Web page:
Recruits – Check Your Body Language


Editor’s note: Please welcome Dave Madeira to Lax All Stars. Dave is an athletic adviser with Empower the Athlete, which provides college counseling for high school lacrosse players.

One of the things that you rarely hear a coach address in lacrosse is body language, and lately in athletics it has become my biggest pet peeve.  Since we have been in the midst of Fallball Recruiting Tourneys, all of you recruits should be reminded to Check Your Body Language, because coaches are watching, and they are critiquing everything you do on the field, especially the way you carry yourself.

I was psyched when I saw that the Jets have implemented a fining system for their QB, Mark Sanchez, whenever he shows Bad Body Language  in practice drills.  Forget the fact that I’m a Pats fan, I think this is awesome because the Jets administration is forcing their team leader to be…. wait for it… a leader.

Palms up. Not a good sign!

In team sports leadership is much more about what you do, and not as much about what you say.  Leading by example is not just about having the right work ethic, but having the right attitude.  It’s about how you approach and handle pressure situations.  If you are the leading scorer on your team, what kind of body language should you be displaying when you are down by a goal and within the 2 minute warning, and every underclassman is looking at you?

Case in point: check the response of Jay Cutler vs. Tom Brady after an interception.  You know by the way he carries himself that Brady’s got the situation under control.  Cutler is hard to watch; his mopey body language does not inspire confidence.

My attack coach in college called guys like this “dirty diapers”, and to this day I haven’t heard a better way to describe an athlete who sulks or whines on the field of play.

If you want to know how coaches analyze players at recruiting events check out this piece The New Yorker did on coaches recruiting at 205.

One of the main things coaches look for is coach-ability – that means work ethic and character on the field.  They want guys they know will be good teammates, even if they don’t bloom into All-Americans.

Body Language falls under this category.  If you are spending time on the field sulking, then you are taking away time that you could be hustling.  If you are kicking the dirt, mad at yourself because you missed the net wide, you may have just missed your opportunity to ride the ball back and the goalie will already have 3 steps on you by the time you pick your head up.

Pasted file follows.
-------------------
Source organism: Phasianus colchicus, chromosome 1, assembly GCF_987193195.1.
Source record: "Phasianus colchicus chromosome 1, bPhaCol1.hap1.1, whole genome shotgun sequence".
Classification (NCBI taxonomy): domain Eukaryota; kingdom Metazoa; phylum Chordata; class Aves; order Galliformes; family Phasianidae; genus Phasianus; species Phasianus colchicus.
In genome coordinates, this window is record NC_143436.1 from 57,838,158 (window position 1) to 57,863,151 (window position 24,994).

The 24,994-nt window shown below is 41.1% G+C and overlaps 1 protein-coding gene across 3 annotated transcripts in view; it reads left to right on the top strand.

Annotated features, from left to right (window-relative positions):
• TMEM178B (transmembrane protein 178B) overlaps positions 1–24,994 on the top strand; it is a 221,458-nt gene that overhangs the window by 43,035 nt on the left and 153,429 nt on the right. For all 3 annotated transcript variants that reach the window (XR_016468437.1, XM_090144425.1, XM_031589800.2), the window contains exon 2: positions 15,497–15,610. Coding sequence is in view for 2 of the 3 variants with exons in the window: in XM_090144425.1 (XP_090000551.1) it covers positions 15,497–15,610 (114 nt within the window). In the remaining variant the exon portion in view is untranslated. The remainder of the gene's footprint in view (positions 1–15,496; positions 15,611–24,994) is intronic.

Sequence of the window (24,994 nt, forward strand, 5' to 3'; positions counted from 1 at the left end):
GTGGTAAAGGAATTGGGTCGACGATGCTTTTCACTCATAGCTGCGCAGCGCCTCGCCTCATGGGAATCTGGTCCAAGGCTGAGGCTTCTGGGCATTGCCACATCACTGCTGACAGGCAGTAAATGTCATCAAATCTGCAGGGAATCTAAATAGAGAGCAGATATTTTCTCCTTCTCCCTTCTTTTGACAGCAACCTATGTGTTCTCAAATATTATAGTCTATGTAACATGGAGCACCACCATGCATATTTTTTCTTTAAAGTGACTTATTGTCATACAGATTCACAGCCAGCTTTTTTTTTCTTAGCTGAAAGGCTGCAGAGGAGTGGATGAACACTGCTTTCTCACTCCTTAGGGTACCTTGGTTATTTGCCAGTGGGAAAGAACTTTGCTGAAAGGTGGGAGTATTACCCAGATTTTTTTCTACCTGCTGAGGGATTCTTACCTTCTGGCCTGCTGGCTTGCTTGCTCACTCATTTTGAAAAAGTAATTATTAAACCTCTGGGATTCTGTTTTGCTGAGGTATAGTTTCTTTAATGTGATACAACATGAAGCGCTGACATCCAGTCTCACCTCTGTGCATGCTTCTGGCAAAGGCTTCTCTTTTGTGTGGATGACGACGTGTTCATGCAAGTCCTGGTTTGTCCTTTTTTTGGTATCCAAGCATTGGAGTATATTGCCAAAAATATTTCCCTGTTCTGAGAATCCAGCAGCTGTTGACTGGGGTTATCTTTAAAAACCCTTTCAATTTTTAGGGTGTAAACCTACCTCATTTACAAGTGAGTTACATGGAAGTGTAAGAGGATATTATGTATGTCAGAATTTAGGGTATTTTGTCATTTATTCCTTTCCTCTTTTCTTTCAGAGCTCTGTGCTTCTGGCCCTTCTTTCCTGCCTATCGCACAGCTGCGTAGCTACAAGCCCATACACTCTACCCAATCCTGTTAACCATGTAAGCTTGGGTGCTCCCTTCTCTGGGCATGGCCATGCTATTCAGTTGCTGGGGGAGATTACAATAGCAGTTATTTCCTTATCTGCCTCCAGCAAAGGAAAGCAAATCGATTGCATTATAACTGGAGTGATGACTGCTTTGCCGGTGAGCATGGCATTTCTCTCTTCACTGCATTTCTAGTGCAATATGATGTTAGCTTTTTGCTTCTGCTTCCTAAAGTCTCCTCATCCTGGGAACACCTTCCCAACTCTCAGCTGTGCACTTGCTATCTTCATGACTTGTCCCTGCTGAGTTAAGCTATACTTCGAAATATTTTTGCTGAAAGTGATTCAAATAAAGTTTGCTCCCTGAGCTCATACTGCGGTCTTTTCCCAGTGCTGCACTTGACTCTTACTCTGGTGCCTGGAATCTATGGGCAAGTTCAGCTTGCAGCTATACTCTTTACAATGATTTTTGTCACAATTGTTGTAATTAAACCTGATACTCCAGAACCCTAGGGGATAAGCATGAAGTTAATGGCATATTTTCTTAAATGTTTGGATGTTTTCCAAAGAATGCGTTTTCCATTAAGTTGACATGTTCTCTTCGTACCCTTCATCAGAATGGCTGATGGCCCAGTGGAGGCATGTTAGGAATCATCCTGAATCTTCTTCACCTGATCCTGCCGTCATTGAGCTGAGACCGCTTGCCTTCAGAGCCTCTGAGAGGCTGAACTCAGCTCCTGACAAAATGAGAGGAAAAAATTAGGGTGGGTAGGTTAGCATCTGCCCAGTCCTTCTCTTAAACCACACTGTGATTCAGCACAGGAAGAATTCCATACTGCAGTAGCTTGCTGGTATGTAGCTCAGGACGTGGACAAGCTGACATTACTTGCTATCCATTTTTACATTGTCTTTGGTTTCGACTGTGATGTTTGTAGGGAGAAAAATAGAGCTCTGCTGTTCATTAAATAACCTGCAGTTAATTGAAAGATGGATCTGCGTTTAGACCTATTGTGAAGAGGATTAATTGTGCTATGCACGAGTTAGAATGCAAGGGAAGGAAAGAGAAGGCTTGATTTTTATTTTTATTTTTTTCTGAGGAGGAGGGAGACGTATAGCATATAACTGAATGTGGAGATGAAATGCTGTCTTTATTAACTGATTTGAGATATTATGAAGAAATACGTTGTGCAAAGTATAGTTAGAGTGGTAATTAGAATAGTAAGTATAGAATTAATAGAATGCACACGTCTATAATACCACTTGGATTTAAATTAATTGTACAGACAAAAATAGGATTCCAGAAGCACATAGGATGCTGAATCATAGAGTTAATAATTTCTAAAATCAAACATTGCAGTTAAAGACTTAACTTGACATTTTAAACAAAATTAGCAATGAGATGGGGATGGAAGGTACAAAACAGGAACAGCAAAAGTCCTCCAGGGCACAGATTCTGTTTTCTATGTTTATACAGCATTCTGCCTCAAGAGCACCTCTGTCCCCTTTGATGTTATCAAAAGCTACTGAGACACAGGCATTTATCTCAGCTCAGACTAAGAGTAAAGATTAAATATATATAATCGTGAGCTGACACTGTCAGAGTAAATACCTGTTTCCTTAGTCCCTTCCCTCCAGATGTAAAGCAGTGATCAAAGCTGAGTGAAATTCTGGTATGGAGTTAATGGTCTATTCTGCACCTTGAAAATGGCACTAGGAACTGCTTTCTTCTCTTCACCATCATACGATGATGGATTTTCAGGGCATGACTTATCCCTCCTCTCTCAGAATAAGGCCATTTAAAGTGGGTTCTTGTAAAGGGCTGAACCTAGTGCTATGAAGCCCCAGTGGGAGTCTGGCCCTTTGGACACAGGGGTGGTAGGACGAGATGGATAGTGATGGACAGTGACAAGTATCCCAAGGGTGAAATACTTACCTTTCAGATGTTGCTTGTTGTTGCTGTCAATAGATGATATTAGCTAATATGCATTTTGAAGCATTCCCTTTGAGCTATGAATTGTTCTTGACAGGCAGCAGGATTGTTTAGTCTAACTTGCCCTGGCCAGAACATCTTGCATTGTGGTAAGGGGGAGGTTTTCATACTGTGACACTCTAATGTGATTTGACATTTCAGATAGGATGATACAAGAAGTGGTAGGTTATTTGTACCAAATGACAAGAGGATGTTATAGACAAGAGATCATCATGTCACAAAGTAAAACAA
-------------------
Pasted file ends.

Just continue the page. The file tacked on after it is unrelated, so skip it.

Even JHU’s Coach Petro told ESPN Rise that he is “always amazed when [he goes] to these camps and there’s a number of coaches watching and here’s the players, some who are not playing as hard as they’re capable of.”

A lot of the time younger players show bad body language and don’t even know they are doing it.  Fortunately, it’s one of the easiest things in athletics to work on, and it requires zero athletic ability.  I guess you could say bad body language is the opposite of “swagger”.  So, if you’re working on your game this off-season (which you should be) think about how you are going to carry yourself on the field  this spring and in the future.

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  1. I love this post, Dave. You nailed it. Displaying positive body language sends key messages to your teammates, your opponents, and yourself. Shake off failure and get yourself back into the game. If you want good body language to come out when the game is really on the line, you have to start practicing. Make sure that you focus on it in practice, work it into your visualization workouts, and into your pregame routine. Train the mind and the body will follow.

  2. Great post. I think that this is something that has to be reinforced by parents and high school/club coaches. I was at a number of recruiting events over the past month and it is crazy to see how players behave after something doesn’t go their way. Where do you guys think constructive criticism should come from for “dirty diapers”? Many times, parents come to us asking to speak to their kids about grades because they need to hear it from someone other than their parents. The whining syndrome is more touchy though.

    • I would say that the bottom line is that they need to hear it. A lot of the time they don’t know they are doing it, and don’t understand how it has a negative effect on the team. It probably has an even more negative effect on their play, because one bad play leads to another after they get in their own head and beat themselves up.
      I’ve seen constructive criticism be most effective when it comes from other teammates.

  3. Dave – Great perspective. Many young players either have inflated egos and senses of self worth, or they are “dirty diapers” always complaining. The type of player you speak of, who plays with confidence and leads by example, is the guy I want leading my team.

  4. Work ethic and character are not states of mind. They are not philosophies. They are pure, simple, states of action.

    They do not give a wet slap about the person or the situation or the implications – they demand we simply obey.

    In this is their greatness!